Anwar et al v. Fairfield Greenwich Limited et al

Filing 1205

DECLARATION of LEAD COUNSEL in Support re: #1203 MOTION for Settlement Notice of Motion for Final Approval of the Proposed GlobeOp Settlement and Plan of Allocation and an Award of Attorneys' Fees and Reimbursement of Expenses.. Document filed by Pacific West Health Medical Center, Inc. Employee's Retirement Trust. (Attachments: #1 Exhibit A - Affidavit of Daniel J. Polizzi Regarding (A) Mailing of the Notice and Proof of Claim Form; and (B) Publication of the Summary Notice, #2 Exhibit B)(Finkel, Robert)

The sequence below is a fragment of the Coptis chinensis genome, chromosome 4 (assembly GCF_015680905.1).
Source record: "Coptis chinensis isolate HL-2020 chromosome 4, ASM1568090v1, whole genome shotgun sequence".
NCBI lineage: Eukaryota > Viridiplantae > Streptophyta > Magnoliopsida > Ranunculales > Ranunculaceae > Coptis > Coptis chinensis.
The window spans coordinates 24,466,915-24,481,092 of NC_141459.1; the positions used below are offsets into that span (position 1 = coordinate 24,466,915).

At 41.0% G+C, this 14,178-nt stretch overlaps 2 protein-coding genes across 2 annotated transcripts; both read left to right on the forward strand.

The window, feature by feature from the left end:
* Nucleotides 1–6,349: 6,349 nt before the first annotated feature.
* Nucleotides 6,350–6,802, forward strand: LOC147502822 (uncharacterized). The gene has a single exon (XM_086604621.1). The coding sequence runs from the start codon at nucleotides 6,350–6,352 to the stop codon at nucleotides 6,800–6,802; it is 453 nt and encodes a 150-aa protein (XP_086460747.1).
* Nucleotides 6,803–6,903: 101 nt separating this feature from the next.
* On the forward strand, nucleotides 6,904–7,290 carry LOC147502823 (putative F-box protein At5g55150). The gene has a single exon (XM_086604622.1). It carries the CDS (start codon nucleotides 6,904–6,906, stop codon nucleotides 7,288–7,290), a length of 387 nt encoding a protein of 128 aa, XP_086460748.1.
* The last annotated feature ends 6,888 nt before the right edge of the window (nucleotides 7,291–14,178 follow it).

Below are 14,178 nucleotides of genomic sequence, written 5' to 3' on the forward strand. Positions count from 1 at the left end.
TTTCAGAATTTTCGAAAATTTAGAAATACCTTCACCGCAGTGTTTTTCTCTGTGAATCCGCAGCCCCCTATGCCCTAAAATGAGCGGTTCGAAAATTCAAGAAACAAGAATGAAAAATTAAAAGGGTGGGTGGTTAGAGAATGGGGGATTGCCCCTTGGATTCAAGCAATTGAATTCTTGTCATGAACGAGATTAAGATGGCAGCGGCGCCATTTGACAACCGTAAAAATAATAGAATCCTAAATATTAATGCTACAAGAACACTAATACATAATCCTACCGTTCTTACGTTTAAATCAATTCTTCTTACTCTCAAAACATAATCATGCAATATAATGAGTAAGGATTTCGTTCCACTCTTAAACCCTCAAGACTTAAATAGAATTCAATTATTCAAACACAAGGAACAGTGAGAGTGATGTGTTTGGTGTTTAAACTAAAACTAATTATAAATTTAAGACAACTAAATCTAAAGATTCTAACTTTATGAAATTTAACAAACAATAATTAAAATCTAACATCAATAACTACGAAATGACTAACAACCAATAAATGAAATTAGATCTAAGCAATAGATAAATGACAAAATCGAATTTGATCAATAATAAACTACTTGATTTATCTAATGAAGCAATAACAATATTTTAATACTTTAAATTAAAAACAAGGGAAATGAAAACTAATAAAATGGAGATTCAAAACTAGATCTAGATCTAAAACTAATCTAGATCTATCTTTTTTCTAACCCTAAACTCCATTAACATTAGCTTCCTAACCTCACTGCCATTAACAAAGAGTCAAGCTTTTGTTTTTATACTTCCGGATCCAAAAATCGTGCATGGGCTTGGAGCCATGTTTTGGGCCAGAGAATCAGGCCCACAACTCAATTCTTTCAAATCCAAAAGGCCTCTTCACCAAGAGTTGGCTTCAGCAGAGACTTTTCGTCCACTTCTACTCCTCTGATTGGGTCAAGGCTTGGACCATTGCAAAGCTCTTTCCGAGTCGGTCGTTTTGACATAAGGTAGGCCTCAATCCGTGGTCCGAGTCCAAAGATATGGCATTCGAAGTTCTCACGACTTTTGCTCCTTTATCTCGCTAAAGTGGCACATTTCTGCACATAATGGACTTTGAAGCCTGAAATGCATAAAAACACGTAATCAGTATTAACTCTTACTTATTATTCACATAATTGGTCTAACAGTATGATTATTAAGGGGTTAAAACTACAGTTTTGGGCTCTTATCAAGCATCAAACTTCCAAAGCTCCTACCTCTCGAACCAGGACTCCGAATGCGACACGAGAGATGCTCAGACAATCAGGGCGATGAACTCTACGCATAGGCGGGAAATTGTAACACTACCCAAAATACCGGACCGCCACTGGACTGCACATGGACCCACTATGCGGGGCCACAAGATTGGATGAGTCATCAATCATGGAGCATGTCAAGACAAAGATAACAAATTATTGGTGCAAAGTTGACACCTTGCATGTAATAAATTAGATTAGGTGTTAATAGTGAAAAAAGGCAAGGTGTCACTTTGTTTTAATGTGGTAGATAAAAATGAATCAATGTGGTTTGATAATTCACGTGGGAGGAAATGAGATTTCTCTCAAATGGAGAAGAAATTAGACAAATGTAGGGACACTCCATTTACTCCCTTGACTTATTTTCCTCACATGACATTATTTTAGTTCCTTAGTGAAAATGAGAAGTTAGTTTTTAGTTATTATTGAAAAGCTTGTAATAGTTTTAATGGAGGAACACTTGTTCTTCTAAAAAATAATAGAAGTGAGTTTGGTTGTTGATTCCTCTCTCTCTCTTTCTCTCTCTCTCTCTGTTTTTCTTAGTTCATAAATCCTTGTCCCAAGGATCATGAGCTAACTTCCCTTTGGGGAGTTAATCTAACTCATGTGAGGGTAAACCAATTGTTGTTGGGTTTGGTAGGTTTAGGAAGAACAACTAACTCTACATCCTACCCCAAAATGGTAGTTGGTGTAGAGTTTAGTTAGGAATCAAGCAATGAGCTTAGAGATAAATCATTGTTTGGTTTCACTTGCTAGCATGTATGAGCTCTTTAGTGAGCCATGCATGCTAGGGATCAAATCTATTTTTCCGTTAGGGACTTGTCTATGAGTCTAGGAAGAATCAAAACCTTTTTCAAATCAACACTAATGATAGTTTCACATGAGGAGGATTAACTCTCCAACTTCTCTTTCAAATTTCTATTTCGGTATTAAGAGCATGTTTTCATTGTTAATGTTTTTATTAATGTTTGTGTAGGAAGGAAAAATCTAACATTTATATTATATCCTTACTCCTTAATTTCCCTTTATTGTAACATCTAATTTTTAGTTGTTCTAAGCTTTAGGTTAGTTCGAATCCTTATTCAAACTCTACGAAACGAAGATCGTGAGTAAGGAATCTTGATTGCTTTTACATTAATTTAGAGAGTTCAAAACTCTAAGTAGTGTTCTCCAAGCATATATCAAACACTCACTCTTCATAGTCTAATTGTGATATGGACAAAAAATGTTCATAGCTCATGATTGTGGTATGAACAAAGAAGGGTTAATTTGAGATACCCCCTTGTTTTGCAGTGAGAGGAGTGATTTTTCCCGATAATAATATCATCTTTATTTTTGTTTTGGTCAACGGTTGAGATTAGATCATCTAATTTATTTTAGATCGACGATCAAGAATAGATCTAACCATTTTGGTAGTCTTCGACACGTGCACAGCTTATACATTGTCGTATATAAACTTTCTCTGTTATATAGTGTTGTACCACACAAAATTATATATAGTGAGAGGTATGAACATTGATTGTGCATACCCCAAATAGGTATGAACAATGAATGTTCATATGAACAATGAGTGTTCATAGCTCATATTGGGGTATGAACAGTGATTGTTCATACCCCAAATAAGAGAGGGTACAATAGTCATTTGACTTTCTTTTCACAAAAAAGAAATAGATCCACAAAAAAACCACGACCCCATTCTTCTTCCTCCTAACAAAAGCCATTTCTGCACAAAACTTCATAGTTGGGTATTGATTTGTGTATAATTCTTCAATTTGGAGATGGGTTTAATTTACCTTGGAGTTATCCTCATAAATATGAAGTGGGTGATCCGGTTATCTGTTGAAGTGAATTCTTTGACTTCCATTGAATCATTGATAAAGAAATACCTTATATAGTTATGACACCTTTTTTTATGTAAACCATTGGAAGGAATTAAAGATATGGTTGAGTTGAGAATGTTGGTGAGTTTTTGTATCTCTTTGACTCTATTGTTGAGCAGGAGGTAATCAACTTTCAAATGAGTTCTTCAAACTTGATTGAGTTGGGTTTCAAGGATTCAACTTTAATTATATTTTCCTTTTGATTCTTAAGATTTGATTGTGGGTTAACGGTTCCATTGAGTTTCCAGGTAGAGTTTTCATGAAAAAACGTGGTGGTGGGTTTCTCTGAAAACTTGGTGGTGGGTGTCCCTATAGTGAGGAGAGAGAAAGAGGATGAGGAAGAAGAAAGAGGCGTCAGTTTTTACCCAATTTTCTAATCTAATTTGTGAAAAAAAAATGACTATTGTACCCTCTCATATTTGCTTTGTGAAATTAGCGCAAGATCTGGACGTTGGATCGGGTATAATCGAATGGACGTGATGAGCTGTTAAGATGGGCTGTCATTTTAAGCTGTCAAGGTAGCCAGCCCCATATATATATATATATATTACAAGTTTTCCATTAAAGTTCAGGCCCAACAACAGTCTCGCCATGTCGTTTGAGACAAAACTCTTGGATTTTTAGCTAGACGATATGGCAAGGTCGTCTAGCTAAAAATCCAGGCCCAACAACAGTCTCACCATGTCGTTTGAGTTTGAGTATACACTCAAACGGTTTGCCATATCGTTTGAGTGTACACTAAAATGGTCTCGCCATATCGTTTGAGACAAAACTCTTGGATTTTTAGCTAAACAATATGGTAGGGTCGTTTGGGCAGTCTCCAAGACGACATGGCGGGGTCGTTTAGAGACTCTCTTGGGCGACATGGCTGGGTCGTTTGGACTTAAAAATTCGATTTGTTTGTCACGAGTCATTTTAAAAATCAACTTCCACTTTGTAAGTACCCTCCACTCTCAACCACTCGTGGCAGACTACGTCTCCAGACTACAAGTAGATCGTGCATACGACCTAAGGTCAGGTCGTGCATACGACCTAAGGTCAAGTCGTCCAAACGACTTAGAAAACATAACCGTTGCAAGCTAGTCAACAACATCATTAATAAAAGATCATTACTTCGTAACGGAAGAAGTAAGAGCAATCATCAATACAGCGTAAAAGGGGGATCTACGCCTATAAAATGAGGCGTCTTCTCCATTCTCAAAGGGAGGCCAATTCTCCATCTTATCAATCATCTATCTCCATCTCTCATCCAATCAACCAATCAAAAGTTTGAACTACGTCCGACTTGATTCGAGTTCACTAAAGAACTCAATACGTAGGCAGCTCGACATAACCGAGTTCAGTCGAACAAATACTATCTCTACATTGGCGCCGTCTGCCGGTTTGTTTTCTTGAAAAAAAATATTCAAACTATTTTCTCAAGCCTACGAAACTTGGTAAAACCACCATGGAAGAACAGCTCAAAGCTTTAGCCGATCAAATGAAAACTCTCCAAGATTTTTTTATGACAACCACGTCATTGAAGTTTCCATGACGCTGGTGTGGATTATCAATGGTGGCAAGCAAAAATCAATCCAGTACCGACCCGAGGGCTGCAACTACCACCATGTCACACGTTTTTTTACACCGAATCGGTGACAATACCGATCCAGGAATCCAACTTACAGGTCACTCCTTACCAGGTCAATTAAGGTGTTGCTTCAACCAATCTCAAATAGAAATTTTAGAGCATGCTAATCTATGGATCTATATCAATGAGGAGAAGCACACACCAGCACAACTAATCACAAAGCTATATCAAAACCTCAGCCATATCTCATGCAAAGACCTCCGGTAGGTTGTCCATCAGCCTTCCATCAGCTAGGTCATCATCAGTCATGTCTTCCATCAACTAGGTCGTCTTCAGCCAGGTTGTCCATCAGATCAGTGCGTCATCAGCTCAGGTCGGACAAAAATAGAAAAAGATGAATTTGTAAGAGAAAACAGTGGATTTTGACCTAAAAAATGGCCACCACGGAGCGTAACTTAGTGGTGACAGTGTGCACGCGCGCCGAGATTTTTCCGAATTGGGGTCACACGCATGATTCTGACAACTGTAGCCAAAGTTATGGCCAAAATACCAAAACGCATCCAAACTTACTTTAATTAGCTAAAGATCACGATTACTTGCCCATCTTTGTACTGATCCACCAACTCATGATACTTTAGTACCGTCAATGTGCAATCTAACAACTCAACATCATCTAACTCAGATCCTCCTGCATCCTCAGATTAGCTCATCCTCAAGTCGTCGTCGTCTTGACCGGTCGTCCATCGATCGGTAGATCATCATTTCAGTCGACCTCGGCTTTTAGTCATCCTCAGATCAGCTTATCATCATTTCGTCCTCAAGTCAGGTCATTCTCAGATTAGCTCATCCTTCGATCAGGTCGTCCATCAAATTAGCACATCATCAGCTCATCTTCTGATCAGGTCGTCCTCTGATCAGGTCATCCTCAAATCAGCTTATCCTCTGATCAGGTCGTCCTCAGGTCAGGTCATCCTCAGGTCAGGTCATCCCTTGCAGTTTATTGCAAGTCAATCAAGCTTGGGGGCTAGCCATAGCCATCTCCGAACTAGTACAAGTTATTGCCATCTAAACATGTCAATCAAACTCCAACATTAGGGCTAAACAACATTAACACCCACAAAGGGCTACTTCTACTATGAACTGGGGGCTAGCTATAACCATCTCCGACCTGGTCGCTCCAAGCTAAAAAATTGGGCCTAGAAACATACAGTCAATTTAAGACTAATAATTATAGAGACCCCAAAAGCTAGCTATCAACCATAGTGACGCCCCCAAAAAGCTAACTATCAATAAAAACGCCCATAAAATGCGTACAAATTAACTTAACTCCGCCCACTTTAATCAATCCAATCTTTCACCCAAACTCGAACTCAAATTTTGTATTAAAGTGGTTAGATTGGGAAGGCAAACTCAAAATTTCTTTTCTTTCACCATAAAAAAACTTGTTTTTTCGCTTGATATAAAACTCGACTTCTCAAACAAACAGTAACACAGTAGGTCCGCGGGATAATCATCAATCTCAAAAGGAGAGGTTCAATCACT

Download PDF